"....the Aq Kupruk carving remains one of the oldest known human likenesses ever discovered. Why was it carved? We may never know. ....Early peasant farms dating circa 30,000 – 20,000 BC, found at Hazar Sum and in the foothills of the Hindu Kush, confirm that North Afghanistan was one of the earliest places to domestic plants and animals. Later still, farming villages, dating 7,000-5,000 BC, near Deh Morasi Ghundai, show the transition that allowed faming villages to emerge and small cities to follow. By this time, evidence of Bronze Age culture abounds. .......While much has been looted and is forever lost, much has been discovered, and much more awaits excavation, at sites such as the Dashli Oasis."......http://www.cemml.colostate.edu/cultural/09476/afgh02-02enl.html
Click on the map to enlarge
"After 2400 BC, throughout Central Asia the growth of urban societies was severely challenged. Within a span of some three hundred years, none of the major centers that developed during the first half of the 3rd millennium were still occupied. The precise reasons for this "urban collapse" remain a mystery. Yet toward the end of 3rd millennium, across northern Afghanistan and southern Turkemenistan and Uzbekistan, a series of events fueled the rise of cities and settlements that was to have a major impact......Large numbers of nomadic invaders or migrants, pastoral citiless people travelling on horseback and by chariot, long known (conveniently, perhaps wrongly) as Aryans (derived from the Sanskrit word for "nobles"), migrated from the Caspian Sea region across the Oxus (present-day Amu Darya) River to present-day Afghanistan during the late early 2nd millennium (by circa 1700 BC).......No contemporaneous record exists of the Aryans' journey. But according to legend, they sang hymns as they travelled that were passed on by word of mouth from one generation of priests to another until c. 1200 BC, when the hymns were added to a collection of volumes known as the Rig Veda (1700-1100 BC). .....In these texts, we read about a tribe, centuries earlier, emerging from the Hindy Kush and crossing the Kubha, or Kabul, River around 1,500 BC, and can almost visualize these nomadic wanderers putting the Central Asian vastness behind them. ......Though evidence remains slim, some of the Aryan migrants appear to have stopped their wandering and settled in Afghanistan, while others continued south toward the India subcontinent. Meanwhile, a third branch of the Aryan Migration turned westward and settled on the Iranian plateau, in a place called Ariana, where an unknown scribe, or scribes, around 1800 BC produced the Persian hymns known as the Avesta, which mentions a city in northern Afghanistan termed Bakhdi (Balkh) "beautiful, crowned with banners.” .......http://www.cemml.colostate.edu/cultural/09476/afgh02-02enl.html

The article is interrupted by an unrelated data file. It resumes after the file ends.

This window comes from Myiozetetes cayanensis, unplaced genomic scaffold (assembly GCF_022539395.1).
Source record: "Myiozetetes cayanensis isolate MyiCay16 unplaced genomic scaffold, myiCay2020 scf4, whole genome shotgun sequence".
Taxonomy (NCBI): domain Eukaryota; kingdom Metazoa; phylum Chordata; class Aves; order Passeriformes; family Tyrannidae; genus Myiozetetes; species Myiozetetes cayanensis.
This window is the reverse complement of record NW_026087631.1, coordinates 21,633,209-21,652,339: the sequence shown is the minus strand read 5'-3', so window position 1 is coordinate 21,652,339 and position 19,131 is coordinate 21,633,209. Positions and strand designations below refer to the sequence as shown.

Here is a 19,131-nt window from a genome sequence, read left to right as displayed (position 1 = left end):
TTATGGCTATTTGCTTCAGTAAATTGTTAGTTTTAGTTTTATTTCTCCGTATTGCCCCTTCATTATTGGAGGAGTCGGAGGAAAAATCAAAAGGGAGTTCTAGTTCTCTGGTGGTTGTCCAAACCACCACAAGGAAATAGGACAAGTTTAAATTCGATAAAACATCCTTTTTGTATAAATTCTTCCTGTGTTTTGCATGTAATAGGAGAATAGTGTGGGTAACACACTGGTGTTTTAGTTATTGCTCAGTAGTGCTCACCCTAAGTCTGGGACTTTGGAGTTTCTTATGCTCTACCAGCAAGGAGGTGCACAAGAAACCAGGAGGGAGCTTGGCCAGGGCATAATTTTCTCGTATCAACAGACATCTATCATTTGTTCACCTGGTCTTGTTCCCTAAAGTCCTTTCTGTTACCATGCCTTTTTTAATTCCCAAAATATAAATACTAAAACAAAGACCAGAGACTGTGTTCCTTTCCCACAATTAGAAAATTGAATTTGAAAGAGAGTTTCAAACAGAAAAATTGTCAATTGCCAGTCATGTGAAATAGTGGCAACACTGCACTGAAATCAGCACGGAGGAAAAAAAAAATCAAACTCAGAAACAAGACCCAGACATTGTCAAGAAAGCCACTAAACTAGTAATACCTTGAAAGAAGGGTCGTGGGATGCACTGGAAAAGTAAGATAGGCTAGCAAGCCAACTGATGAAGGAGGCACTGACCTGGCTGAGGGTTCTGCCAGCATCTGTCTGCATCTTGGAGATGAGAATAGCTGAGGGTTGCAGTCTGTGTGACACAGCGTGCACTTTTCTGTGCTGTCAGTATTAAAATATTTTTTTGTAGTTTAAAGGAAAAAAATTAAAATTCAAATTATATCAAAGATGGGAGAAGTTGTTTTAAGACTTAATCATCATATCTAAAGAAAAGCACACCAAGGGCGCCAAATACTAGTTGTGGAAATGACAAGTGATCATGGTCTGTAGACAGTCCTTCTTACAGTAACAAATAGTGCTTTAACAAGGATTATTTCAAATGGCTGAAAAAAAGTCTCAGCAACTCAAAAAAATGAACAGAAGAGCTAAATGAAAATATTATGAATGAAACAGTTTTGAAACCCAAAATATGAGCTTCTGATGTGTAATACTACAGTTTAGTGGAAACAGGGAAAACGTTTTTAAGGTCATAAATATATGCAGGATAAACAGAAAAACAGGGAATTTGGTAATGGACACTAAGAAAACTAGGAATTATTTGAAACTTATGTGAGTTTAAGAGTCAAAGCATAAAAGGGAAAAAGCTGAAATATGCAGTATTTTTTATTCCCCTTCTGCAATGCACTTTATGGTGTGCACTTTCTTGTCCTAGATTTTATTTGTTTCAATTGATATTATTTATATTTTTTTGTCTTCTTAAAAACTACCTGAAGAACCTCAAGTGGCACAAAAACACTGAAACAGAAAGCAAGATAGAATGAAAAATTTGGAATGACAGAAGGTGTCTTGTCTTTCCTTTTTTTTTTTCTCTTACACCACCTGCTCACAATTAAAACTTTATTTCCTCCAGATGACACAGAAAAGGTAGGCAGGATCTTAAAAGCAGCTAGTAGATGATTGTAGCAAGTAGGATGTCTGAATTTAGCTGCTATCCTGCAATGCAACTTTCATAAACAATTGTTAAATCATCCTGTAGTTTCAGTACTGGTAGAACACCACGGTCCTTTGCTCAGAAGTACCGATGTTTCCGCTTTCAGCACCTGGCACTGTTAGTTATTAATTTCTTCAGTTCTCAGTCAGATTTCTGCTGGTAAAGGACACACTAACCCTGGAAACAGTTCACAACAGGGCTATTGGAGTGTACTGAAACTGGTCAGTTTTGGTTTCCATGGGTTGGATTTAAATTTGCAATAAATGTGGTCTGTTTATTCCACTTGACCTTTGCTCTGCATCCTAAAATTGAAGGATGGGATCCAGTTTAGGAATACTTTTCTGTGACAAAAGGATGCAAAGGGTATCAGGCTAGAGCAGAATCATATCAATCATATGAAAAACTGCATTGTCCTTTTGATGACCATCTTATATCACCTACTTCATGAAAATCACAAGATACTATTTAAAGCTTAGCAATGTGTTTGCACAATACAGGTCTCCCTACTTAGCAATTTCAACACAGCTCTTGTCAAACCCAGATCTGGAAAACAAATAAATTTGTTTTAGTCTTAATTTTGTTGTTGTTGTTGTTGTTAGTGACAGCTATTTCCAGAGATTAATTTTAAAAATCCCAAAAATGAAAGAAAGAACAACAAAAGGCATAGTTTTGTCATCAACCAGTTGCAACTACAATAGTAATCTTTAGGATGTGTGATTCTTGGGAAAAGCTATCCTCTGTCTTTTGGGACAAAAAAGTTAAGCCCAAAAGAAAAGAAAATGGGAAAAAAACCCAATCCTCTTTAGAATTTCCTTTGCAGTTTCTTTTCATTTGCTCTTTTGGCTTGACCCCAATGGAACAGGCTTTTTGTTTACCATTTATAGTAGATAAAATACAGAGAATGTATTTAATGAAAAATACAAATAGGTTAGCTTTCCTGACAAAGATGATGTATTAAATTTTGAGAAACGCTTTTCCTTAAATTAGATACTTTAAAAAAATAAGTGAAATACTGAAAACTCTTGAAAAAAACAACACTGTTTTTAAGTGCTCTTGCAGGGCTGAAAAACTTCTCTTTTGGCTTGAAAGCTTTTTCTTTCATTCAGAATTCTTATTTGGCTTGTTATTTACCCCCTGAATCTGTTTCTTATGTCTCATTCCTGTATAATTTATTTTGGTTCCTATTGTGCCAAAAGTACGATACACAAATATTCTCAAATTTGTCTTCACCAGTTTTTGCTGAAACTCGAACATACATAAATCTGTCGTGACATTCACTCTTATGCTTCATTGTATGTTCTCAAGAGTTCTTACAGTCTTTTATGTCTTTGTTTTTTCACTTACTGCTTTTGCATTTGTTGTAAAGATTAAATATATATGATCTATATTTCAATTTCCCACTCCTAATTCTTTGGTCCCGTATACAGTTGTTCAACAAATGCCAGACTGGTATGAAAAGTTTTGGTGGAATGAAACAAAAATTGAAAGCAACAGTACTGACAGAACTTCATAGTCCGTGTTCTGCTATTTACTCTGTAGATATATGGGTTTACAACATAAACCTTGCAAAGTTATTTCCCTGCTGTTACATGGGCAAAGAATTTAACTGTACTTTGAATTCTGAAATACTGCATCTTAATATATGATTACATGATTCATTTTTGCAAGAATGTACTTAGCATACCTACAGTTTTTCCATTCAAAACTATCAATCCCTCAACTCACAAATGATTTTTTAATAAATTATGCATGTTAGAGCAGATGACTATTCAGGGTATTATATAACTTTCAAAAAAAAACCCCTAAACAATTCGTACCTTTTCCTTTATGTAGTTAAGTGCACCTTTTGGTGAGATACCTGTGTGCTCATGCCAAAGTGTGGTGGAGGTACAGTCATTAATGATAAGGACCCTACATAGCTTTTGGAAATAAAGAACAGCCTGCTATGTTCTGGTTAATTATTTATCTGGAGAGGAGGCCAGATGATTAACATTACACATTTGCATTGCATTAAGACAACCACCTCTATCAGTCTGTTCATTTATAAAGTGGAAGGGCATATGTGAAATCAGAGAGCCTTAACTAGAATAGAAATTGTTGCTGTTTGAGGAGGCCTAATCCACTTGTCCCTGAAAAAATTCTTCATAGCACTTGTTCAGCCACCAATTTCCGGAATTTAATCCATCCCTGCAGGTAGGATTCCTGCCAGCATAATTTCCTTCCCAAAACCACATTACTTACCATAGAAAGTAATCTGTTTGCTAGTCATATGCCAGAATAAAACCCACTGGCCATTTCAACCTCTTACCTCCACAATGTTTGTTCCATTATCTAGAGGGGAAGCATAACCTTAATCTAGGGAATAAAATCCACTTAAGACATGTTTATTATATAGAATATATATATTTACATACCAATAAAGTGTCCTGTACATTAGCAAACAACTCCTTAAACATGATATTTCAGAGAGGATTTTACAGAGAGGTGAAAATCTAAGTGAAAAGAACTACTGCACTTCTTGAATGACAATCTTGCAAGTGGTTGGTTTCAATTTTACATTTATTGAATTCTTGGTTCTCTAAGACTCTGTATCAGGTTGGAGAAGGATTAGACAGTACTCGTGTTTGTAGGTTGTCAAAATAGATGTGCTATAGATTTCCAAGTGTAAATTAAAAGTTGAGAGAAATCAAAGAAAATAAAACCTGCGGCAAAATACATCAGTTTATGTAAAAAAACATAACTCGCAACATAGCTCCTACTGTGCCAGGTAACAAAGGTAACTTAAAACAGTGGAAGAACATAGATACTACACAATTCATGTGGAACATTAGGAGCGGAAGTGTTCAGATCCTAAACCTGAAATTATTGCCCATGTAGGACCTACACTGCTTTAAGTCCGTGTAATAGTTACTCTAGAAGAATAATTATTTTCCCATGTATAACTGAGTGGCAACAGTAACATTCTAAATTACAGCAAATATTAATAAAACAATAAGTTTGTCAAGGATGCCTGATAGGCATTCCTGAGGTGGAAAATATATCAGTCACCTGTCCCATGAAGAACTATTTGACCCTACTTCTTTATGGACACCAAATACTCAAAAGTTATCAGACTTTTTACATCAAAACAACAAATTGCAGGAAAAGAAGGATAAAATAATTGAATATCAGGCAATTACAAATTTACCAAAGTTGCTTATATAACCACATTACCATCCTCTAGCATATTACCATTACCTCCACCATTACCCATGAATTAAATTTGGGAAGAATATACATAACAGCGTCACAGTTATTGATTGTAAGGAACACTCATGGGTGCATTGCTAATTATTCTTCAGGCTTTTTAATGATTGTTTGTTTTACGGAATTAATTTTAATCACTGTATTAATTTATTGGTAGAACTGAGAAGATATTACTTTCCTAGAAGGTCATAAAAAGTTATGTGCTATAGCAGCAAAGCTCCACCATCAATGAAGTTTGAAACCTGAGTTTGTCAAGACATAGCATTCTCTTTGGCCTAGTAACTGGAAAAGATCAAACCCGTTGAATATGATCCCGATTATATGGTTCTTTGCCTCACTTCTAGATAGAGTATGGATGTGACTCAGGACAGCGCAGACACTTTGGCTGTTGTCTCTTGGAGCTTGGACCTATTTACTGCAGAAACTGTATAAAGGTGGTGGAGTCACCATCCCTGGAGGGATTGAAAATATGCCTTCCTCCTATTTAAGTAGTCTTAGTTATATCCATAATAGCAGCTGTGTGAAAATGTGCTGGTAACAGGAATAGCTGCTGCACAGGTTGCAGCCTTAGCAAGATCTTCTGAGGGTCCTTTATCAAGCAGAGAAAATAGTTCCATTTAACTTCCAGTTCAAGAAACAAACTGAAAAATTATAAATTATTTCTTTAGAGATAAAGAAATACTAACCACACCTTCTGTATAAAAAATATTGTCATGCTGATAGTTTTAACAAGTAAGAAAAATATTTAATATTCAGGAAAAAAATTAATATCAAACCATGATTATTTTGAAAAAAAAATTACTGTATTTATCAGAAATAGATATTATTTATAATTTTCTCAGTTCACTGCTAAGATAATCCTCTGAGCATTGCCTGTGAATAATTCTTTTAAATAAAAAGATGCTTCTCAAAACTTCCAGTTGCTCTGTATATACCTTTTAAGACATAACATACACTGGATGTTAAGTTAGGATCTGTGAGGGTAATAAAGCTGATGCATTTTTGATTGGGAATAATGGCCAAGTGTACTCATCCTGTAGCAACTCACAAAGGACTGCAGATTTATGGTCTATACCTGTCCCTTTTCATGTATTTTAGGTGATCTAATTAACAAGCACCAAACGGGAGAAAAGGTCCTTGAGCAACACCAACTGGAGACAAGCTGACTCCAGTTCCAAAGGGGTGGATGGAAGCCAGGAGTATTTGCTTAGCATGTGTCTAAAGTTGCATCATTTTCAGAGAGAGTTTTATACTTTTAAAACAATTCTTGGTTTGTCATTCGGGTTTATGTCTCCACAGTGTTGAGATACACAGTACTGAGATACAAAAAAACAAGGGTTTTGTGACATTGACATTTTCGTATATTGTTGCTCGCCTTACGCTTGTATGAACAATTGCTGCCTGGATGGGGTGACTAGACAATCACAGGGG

Click on the map to enlarge
"AAN’s Thomas Ruttig, points out that northern Afghanistan is part of a ‘Vavilov Centres’, one of eight regions of the world where crop plants were first domesticated. For plant breeders, having access to the wild relatives and related species of a crop is important. The plant crops domesticated here include wheat, peas, lentils, chickpeas, sesame, hemp, onion, garlic, spinach, carrot, pistachio, pear, almond, grape and apple.....Vavilov developed a theory on the centers of origin of cultivated plants. He stated that plants were not domesticated somewhere in the world at random but there are regions where the domestication started. The center of origin is also considered the center of diversity....The center of origin (or centre of origin) is a geographical area where a group of organisms, either domesticated or wild, first developed its distinctive properties.".....https://www.afghanistan-analysts.org/plants-of-afghanistan-1-centre-of-global-biodiversity/
"The Bronze Age occurred roughly between 3000 BC and 2500 BC. The previous millennium had seen the emergence of advanced, urbanized civilizations, new bronze metallurgy extending the productivity of agricultural work, and highly developed ways of communication in the form of writing......an increasing amount of evidence supports the hypothesis that horses were domesticated in the Eurasian Steppes approximately 4000–3500 BC......
Click on the map to enlarge
John Hopkins....Northern New Mexico